Arctostaphylos hookeri
Common name: 
Hooker's Manzanita
Monterey Manzanita
ark-tow-STAF-i-los HOOK-er-i
Native to (or naturalized in) Oregon: 
  • Broadleaf evergreen shrub, low growing, may from a dense mound, usually less than 3 ft (~1 m) high, occasionally 6.5-10 ft (2-3 m), twigs tomentose.  Bark smooth, red-brown.  Leaves erect, ~1-3 cm long and 0.5-1.5 cm wide, round, wide-elliptic or oblanceolate, base rounded to wedge-shaped, tip acute, margin entire, surfaces similar, bright green, shiny, minutely pubescent, becoming glabrous, smooth; petiole 1–8 mm.  Flowers white to pink, urn-shaped, in small terminal clusters; bloom period from early spring to summer.  Fruit about 1 cm wide, more or less spherical, glabrous, red.
  • Sun and part sun, well-drained soil, needs occasional summer water.
  • Hardy to USDA Zone 8    Native to California, north and central Coast and San Francisco Bay Area.  Several subspecies have been identified:
    • A. hookeri subsp. franciscana [Franciscan Manzanita] -- prostrate, mat-like; leaves 1.5–2 cm long, 0.5–1 cm wide, oblanceolate; flowers fruit, 6-8 mm wide.  Presumed extinct in native California habitat, in cultivation.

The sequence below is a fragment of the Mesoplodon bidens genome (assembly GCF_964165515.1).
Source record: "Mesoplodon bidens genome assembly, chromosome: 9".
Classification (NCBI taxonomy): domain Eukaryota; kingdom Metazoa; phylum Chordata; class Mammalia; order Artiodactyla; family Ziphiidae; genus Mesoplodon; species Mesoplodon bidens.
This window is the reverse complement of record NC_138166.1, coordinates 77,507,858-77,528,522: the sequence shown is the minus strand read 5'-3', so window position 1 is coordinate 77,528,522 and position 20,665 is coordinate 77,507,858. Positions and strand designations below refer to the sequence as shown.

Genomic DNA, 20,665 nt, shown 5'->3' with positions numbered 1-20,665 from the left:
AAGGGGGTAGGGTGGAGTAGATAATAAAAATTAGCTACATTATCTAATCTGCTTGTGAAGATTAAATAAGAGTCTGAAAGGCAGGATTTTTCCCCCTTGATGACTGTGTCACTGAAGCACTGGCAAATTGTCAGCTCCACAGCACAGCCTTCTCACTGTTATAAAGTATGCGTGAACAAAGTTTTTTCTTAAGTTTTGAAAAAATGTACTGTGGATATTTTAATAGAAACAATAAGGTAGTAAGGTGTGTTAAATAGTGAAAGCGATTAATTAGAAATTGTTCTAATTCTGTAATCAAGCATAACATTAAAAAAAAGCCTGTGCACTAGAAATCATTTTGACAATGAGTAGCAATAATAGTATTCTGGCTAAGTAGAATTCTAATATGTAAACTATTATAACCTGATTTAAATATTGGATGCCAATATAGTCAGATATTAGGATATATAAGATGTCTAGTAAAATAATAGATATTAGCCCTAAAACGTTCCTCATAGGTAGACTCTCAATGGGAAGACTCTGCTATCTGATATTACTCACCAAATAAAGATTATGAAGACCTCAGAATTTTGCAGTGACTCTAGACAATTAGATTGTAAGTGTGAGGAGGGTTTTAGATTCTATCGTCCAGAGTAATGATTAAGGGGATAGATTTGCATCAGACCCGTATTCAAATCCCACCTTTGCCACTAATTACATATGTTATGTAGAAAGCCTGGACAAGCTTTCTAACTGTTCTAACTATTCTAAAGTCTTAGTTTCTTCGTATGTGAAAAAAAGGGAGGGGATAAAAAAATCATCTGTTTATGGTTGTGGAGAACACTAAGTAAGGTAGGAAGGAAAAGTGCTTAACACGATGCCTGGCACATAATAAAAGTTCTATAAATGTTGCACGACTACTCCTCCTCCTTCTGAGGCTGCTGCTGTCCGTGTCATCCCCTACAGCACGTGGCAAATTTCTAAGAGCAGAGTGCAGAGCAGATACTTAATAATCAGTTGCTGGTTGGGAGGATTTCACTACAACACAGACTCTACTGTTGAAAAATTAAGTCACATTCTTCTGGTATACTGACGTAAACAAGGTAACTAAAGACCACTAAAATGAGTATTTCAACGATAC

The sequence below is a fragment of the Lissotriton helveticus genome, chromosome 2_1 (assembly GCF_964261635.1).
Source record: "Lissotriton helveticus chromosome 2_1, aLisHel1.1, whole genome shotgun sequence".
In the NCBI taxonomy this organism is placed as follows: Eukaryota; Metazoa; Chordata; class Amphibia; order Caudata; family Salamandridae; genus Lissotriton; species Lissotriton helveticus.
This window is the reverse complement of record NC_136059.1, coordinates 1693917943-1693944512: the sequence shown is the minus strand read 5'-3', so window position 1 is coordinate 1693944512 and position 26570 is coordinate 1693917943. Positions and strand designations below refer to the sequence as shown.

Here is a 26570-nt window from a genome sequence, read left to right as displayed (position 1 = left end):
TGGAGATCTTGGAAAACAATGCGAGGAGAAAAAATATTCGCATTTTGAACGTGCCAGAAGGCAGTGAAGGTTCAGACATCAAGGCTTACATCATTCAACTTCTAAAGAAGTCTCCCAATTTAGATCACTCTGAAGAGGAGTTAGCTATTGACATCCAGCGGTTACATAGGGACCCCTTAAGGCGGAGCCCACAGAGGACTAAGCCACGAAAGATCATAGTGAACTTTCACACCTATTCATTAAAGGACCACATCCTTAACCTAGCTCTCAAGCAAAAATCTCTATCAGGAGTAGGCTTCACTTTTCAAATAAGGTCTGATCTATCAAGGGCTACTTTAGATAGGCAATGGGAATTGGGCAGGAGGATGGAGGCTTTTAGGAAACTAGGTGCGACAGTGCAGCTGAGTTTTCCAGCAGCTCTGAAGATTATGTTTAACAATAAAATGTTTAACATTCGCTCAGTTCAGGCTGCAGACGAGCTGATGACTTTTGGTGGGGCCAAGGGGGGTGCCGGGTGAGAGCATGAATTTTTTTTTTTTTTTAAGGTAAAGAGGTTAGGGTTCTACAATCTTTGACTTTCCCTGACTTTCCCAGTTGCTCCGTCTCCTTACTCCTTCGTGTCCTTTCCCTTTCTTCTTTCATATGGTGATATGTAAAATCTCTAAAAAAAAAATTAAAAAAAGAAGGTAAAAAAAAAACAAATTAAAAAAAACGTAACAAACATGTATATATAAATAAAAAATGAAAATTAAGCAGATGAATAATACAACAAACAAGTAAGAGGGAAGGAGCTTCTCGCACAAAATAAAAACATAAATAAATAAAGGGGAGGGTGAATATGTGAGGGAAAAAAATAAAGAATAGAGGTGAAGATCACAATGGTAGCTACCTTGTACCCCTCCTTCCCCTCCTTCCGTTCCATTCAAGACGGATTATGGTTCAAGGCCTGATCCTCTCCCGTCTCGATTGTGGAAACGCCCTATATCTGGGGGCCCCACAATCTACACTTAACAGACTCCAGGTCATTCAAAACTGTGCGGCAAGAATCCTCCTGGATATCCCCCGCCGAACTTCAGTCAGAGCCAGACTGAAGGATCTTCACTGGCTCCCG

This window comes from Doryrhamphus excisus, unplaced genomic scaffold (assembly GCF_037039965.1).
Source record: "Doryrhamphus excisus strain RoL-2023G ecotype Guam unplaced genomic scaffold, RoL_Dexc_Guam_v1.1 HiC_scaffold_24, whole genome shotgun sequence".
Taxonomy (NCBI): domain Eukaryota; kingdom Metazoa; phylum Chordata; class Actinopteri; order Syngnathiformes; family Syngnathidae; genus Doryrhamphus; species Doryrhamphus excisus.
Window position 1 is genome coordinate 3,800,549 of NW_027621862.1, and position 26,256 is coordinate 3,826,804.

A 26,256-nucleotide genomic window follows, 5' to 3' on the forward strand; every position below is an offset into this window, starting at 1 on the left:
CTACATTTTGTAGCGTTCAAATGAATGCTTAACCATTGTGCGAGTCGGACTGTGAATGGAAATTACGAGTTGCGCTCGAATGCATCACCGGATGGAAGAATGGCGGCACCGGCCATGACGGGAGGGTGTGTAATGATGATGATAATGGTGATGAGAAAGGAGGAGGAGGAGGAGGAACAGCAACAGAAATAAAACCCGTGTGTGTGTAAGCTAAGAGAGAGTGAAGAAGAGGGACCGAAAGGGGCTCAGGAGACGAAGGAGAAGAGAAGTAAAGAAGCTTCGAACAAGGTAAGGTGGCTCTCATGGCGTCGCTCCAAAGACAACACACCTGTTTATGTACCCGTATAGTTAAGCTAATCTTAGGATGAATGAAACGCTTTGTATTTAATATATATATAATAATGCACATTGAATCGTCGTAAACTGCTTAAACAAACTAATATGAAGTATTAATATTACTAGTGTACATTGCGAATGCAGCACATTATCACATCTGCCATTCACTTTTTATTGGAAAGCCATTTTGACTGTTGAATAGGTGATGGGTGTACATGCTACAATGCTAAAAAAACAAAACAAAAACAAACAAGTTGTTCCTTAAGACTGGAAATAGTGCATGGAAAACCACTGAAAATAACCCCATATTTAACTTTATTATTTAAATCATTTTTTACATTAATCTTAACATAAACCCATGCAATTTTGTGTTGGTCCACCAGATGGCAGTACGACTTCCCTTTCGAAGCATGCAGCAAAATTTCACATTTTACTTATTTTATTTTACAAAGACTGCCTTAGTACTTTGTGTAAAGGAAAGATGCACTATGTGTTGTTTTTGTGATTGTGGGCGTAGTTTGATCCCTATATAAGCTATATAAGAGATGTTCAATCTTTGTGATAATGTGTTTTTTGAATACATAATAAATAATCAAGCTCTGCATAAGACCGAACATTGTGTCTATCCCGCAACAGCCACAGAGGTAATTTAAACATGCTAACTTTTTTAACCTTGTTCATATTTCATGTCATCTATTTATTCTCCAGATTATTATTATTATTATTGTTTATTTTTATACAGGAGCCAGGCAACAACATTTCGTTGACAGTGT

• A. hookeri subsp. hearstiorum [Hearst's Manzanita] -- prostrate, mat-like, rooting at lower nodes; leaves 0.8–1.2 cm long, 4–7 mm wide, elliptic to lanceolate-elliptic; flowers ; fruit, 3-4 mm wide.  Central California Coast.
    • A. hookeri subsp. hookeri [Monterey or Hooker's Manzanita] -- mound like, stems on the ground or erect; leaves 2–3 cm long, 1–1.5 cm wide, narrowly to widely elliptic; flowers; fruit 4-6 mm wide.  California's North and Central Coast and San Francisco Bay Area.
    • A. hookeri subsp. montana [Tamalpais manzanita] -- mound like, stems on the ground or erect; leaves 1–2.5 cm long, 1–1.5 cm wide, round-elliptic to elliptic; flowers; fruit 6-8 mm wide,  California's northern Central Coast, northwest San Francisco Bay Area (Mount Tamalpais, Marin Co.), generally on serpentine outcrops.
    • A. hookeri subsp. ravenii [Presidio or Raven's Manzanita] -- prostrate, mat-like, less than 3ft (~1 m) high; leaves 1–2 cm long, 1–1.5 cm wide, round to round-elliptic; flowers; fruit 4-5 mm wide.  California's northern Central Coast (San Francisco Presidio), plants apparently belong to a single clone.
  • hookeri: named for Sir William Jackson Hooker (1785-1865), unsuccessful brewer and extremely successful professor of botany, from 1841 the director of the Royal Botanical Gardens, Kew (Stearn, 1996).


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  • Arctostaphylos hookeri

    Arctostaphylos hookeri